AS a place of worship, it's verging on the bizarre: a tree stump in the grounds of a church which many believe depicts an image of the Blessed Virgin.
So far, more than 2,000 people have signed a petition seeking to prevent the removal of the stump, while scores more have turned up to say the Rosary and light candles.
However, the local parish priest last night advised people not to worship the tree. Fr Willie Russell said: "There's nothing there . . . it's just a tree. You can't worship a tree."
Workmen made the discovery of the stump at the Holy Mary Parish Church in Rathkeale, Co Limerick, while cutting down trees earlier this week.
Locals from the town organised the petition in an effort to have the tree stump, which was due to be dug out of the ground yesterday, made into a permanent fixture at the church.
"We have almost 2,000 signatures on the petition already and we are going to continue getting more," local shopkeeper Seamus Hogan said.
Mr Hogan said the discovery was bringing people from all walks of life to Rathkeale to pray.
"It's doing no harm and it's bringing people together, from young and old to black and white, Protestant and Catholic, to say a few prayers so what's wrong with that? There's enough violence and intolerance going on in the world," he said.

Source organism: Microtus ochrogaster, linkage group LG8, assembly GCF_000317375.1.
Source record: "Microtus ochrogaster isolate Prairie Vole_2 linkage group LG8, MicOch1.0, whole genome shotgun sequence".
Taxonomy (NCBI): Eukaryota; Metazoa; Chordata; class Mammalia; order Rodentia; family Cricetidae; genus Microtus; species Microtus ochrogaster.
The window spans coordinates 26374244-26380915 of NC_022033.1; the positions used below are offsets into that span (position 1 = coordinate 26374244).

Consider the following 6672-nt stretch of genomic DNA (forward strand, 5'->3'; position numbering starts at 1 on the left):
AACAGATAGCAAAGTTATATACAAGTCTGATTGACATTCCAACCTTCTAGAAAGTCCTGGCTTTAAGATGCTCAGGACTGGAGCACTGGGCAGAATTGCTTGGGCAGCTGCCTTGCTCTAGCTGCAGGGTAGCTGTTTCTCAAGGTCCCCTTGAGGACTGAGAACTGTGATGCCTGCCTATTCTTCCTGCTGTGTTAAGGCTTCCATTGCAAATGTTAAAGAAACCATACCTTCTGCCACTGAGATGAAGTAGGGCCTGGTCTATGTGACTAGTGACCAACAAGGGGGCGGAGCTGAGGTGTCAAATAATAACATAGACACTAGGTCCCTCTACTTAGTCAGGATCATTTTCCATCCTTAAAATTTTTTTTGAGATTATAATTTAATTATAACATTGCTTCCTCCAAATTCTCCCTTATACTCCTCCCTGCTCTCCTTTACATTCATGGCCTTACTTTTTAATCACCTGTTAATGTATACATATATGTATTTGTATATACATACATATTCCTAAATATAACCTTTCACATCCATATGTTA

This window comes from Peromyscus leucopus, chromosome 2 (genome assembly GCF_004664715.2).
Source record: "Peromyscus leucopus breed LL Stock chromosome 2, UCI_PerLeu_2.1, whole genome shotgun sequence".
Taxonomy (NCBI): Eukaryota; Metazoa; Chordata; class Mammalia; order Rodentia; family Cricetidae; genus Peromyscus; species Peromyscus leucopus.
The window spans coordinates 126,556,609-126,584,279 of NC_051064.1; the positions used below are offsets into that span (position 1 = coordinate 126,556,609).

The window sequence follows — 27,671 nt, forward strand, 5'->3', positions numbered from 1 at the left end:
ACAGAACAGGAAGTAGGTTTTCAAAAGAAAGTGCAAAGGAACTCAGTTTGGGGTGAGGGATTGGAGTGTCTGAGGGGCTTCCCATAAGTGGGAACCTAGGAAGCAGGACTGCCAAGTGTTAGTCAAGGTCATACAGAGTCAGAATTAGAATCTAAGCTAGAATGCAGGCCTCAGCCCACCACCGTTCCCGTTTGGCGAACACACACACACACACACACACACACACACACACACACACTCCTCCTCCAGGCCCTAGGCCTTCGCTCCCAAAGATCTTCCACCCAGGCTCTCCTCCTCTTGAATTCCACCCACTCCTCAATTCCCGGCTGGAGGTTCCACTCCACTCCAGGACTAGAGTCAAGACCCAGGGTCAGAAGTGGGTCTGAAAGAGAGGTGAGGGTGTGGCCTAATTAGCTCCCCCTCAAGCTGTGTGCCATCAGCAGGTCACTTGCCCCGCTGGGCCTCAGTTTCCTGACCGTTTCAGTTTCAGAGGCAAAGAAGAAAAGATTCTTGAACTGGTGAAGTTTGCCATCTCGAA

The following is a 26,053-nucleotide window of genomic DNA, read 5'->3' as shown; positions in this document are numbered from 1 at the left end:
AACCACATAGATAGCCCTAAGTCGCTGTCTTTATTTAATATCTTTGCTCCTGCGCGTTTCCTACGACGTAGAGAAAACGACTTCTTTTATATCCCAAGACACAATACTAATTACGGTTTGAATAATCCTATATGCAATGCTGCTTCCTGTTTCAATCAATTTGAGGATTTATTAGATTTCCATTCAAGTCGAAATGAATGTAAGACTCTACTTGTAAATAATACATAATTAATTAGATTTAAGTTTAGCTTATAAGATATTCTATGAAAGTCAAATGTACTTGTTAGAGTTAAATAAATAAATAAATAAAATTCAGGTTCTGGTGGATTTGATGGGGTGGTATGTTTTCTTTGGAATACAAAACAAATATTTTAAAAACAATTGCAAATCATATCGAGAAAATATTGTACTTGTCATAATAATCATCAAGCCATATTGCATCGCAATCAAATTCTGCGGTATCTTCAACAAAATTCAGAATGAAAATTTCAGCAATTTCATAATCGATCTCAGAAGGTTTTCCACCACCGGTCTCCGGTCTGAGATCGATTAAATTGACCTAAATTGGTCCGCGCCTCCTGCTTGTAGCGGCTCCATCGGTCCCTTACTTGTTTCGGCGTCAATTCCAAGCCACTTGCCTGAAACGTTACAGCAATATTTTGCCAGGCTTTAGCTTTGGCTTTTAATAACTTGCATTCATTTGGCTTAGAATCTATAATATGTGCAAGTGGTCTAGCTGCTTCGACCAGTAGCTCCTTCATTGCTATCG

According to Noel White, chairman of Rathkeale Community Council's graveyard committee, the trees were cut down because of old age and the danger they posed to the adjacent school yard.
"These trees will be replaced. However, I have given assurance that our committee will not be removing this tree stump," he said.
"Nature has a funny way of showing things up and let it be a freak of nature or something else but whatever it is, surely it is a wonderful thing to see so many people coming out to pray, especially young people who have been saying the Rosary in the church for the past few nights," he added.
"There have been queues of cars up and down the street of the town all day belonging to people who have never been here, all coming to say the Rosary and light candles.
"Maybe this is Our Lady's way of getting people back to the church."
A spokesman for the Limerick diocesan office said the "Church's response to phenomena of this type is one of great scepticism".
"While we do not wish in any way to detract from devotion to Our Lady, we would also wish to avoid anything which might lead to superstition," he said.
A temporary shrine was erected at the tree stump last night where a vigil was held.